Jordan Lake: In flight, the white marks at the end of each flight feather of a fledgling osprey look like dots (I call them “rivets” as at a distance they look metallic to me). This female fledgling gave me a very close fly-by. You can easily see that the white is actually an edging of the color at the feather tips. These “dots” wear off over the next 12-18 months and so by the time this osprey would return to Jordan Lake in about 2 years, she will have lost her rivets.

Jordan Lake: the autumn migration of the ospreys is nearing a close. Most of the adult ospreys have already left for South America. This fledgling male osprey had been fishing with great enthusiasm near one of the ramps yesterday when he took a break and let me marvel at his neat precise landing. The latest I have seen ospreys at Jordan Lake is early November. Plan a trip to the boat ramp nearest to you or to the Jordan Lake Dam and watch as the youngsters work to gain muscle and perfect flying and fishing skills for their upcoming trip to South America.

Jordan Lake: I watched this female Osprey Fledgling catch a fish this morning. Then she promptly did what she needed to do next: the youngster shook off all the excess water from her dive and lightened the weight she had to carry in her flight to a nearby tree. The shake is done exactly the way a dog does one … starts at the beak and twists through to the tail.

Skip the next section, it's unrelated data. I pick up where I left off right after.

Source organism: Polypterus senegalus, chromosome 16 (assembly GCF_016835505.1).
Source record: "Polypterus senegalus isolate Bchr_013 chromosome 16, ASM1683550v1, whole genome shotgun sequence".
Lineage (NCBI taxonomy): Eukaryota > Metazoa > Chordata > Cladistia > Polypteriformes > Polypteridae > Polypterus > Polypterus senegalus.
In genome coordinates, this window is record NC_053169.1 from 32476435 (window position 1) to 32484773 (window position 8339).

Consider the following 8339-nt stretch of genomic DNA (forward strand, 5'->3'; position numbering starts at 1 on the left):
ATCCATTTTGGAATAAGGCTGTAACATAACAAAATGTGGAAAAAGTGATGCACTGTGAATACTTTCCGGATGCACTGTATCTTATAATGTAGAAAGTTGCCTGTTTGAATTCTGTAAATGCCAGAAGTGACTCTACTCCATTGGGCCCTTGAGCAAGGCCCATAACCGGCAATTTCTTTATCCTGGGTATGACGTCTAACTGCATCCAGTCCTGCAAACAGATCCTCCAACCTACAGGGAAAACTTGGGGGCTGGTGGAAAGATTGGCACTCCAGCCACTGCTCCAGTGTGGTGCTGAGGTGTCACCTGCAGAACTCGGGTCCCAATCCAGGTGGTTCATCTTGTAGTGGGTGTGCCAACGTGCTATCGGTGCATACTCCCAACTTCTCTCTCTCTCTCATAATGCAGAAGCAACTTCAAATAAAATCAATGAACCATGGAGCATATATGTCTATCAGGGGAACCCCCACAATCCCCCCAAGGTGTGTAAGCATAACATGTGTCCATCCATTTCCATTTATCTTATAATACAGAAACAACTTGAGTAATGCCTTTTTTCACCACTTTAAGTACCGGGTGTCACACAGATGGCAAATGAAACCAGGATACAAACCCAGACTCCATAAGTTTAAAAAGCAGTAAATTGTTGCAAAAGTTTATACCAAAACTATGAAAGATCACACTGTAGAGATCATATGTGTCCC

Jordan Lake. Ospreys often dance … the whole arc of sky their stage. This performance occurred this morning. I am glad I can share the moment with all of you.

Jordan Lake: This osprey youngster is one of this year’s fledglings. The male osprey has caught himself a nice sized fish. He is certainly perfecting his fishing skills!

Jordan Lake: Osprey don’t often fish in the reedy/grassy shallow areas of the lake. Osprey will take just about any species of fish but seem to prefer the longer-bodied fish (bass, catfish) over the more round-bodied fish such as this bluegill. That may be a factor of what fish species are found here in Jordan Lake or it may be that it is easier for the Osprey to actually physically grab the longer bodied fish. Note that the Osprey has his foot wrapped totally around the bluegill. By the way this is a dad Osprey who took this bluegill back to his three fledglings who met him at the nest and each demanded the fish for its own meal. His daughter won the fish.